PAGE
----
The 3 Es of Interviews
By Sabina Trench, Career Coach, Sli Nua Careers
At the start of any interview, you can almost bank on being asked to, ‘Talk us through your CV’ or ‘Tell us a little bit about yourself’. While the question may be vague, you should not be, writes SABINA TRENCH, CAREER COACH, SLI NUA CAREERS, WESTPORT.
This is your chance to show how your achievements and skills relate to the job. Choose your most relevant achievements and skills, and link them directly to the employer’s needs; think relevance, not chronology. For example, if you managed a team of eight people five years ago, and this role requires leadership skills, then that’s what you should talk about.
You must also show how your skills are useful to them. For example, maybe you have social media experience which means you can manage their Facebook and Twitter accounts, as listed on the job specification. However, if that’s not part of the role, you should leave it out.
This approach will allow you to make an excellent first impression, which you can build on throughout the interview.
The final question in most interviews is often ‘Do you have anything to add?’ or ‘Do you have any questions?’. This is your chance to drive home the reasons why you should get the job.
Before the interview you should identify the most important skills needed for the job, then list the top three reasons why you should get the job. These should overlap; the reasons why you should get the job must meet the employer’s needs. Linking the two, you weave a statement together to make your case.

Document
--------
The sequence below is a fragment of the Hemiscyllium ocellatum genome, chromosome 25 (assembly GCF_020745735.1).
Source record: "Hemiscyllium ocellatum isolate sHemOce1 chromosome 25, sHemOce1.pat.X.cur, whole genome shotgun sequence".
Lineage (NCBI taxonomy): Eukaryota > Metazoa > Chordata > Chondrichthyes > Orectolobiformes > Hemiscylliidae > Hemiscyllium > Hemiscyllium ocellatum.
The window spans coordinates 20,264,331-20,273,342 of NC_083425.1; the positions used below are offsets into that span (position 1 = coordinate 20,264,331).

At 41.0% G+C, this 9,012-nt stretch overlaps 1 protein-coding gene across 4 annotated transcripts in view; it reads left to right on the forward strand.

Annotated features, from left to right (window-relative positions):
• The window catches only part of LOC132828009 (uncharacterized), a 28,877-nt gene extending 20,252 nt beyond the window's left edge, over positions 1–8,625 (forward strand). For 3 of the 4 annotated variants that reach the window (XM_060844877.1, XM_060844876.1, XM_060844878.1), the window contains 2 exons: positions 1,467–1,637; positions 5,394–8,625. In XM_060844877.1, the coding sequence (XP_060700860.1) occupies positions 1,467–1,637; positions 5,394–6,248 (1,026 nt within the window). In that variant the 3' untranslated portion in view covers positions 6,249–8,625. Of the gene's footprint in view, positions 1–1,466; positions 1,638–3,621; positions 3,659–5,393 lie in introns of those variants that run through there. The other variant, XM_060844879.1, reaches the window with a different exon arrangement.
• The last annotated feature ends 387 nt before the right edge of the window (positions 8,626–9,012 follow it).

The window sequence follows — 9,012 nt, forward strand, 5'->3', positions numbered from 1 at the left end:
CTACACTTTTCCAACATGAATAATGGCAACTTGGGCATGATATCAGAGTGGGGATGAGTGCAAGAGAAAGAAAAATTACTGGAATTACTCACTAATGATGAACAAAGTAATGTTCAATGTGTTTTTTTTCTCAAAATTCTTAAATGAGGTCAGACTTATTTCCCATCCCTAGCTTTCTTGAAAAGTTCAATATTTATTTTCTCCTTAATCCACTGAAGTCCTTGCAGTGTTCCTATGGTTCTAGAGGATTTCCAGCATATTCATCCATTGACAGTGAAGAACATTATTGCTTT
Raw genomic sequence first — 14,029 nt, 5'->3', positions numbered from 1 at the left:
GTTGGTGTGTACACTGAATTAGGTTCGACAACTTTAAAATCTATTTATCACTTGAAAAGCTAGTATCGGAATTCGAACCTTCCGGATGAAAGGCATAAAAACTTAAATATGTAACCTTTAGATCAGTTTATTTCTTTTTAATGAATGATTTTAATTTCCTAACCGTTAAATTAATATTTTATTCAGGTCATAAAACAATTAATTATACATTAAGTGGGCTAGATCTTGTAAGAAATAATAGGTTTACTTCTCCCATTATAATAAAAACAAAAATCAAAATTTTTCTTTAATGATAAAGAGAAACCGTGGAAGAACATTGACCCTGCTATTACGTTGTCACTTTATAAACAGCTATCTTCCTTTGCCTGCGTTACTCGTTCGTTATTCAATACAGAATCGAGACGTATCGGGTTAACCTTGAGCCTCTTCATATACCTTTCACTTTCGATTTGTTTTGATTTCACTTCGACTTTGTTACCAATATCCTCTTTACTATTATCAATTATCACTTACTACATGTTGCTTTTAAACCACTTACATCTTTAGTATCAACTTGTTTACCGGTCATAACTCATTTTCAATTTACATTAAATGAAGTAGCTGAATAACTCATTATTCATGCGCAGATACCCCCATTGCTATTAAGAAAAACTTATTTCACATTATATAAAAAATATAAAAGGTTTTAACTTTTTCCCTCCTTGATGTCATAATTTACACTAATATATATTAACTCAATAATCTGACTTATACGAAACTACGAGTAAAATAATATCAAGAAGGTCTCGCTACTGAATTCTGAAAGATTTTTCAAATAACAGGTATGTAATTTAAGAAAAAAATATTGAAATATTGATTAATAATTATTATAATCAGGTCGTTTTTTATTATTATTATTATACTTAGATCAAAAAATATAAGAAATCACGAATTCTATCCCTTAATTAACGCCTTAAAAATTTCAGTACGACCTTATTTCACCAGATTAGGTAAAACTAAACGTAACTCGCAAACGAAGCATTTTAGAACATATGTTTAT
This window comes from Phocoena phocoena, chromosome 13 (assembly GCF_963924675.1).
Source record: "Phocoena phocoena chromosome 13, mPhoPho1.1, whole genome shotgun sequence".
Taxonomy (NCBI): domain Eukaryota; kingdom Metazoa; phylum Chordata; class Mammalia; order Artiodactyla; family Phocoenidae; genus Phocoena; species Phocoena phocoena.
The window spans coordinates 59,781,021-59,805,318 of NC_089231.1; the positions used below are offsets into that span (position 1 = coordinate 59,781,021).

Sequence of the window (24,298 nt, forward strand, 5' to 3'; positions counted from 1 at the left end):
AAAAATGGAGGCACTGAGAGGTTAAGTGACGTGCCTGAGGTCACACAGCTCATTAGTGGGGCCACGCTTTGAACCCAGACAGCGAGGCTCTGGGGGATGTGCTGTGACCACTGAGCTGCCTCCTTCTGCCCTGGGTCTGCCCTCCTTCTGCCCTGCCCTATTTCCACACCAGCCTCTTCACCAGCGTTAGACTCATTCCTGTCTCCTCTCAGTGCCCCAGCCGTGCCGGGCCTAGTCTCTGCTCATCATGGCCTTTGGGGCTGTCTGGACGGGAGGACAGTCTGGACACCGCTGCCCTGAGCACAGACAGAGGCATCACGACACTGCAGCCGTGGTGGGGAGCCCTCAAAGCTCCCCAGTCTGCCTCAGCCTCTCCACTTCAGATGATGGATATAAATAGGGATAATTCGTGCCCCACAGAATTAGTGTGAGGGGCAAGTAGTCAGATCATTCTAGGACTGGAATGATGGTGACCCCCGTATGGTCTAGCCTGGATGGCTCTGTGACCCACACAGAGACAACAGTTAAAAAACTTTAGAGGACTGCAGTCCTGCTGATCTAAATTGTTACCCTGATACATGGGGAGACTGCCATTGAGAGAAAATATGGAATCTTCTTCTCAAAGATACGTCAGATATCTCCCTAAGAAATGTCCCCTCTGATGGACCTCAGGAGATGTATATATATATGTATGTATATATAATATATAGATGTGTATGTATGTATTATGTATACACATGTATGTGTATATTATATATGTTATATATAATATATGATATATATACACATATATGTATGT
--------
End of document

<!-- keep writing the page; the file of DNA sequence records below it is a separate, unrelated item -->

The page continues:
When it comes to questions, be careful. Only ask something that will give you an opportunity to list the reasons why you should get the job. If you don’t have a question, say ‘I don’t have any questions, but…’ and conclude with the reasons why you should get the job.
Finally, no matter how long the interview, you must maintain your energy levels. Your final impression is equally as important as your first.
You should evaluate your interview performance every time, starting before the interview itself.
Before the interview, identify the most important skills needed for this job. If, for example, you have identified leadership and communication skills, rate yourself on a scale of one to ten for each one.
Say you are an eight on leadership, and when you leave the interview, rate yourself again. Do you feel you got this across, or did you only communicate a six in terms of your leadership skills? Why is that? What could you have done differently?
You should also review your interview performance overall. Did you link your skills to the job? Was your preparation sufficient? Identify what went well, but highlight areas where you could improve.
A final tip is to write down the interview questions. You might not get the job this time, but if it comes up again, you’d be surprised how often the same questions are asked. Interview evaluation is a golden opportunity to improve your next interview performance, so don’t miss it.
If you would like to make a booking with any of our career coaches, see HERE for CV Preparation and Interview Training.